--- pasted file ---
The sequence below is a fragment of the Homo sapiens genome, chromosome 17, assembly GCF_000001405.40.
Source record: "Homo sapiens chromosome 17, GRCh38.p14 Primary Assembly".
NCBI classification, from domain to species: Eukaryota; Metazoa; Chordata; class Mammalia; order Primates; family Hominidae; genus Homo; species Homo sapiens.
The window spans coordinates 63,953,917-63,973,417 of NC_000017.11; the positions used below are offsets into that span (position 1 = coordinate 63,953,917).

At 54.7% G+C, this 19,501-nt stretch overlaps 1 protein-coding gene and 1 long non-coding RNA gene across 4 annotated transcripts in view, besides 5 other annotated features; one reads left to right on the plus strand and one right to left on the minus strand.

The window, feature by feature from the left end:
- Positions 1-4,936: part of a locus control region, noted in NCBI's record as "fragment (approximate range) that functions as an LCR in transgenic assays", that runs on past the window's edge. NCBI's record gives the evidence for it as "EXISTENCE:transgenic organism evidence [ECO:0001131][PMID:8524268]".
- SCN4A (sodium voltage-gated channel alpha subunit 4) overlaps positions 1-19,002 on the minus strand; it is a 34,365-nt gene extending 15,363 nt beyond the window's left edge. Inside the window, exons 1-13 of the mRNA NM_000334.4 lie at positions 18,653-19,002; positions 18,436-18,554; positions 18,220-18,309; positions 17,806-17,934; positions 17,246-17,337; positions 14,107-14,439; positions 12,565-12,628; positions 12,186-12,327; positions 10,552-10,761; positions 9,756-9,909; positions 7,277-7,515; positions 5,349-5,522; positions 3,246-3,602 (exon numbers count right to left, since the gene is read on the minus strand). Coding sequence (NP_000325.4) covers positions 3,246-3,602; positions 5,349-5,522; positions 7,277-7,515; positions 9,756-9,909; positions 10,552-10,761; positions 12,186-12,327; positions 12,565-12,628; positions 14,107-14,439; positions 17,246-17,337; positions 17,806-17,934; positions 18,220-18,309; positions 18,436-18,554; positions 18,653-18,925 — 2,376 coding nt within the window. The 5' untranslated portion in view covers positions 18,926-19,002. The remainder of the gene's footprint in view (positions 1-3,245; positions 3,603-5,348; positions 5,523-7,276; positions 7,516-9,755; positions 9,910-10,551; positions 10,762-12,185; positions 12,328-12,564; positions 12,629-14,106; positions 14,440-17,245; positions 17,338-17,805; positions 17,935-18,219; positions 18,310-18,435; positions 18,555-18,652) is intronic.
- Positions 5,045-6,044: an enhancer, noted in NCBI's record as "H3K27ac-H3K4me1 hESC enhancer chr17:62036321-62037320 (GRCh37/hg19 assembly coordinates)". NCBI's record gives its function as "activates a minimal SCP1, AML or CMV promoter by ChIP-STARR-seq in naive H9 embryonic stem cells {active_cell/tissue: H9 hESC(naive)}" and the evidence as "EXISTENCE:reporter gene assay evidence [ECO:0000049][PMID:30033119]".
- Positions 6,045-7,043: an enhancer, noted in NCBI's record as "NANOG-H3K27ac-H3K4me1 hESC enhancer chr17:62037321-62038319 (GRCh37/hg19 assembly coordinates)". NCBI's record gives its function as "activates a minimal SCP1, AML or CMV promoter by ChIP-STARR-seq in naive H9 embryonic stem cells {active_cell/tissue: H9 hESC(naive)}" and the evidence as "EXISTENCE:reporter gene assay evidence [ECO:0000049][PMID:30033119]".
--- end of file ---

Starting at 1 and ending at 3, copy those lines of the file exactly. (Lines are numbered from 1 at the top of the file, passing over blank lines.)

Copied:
The sequence below is a fragment of the Homo sapiens genome, chromosome 17, assembly GCF_000001405.40.
Source record: "Homo sapiens chromosome 17, GRCh38.p14 Primary Assembly".
NCBI classification, from domain to species: Eukaryota; Metazoa; Chordata; class Mammalia; order Primates; family Hominidae; genus Homo; species Homo sapiens.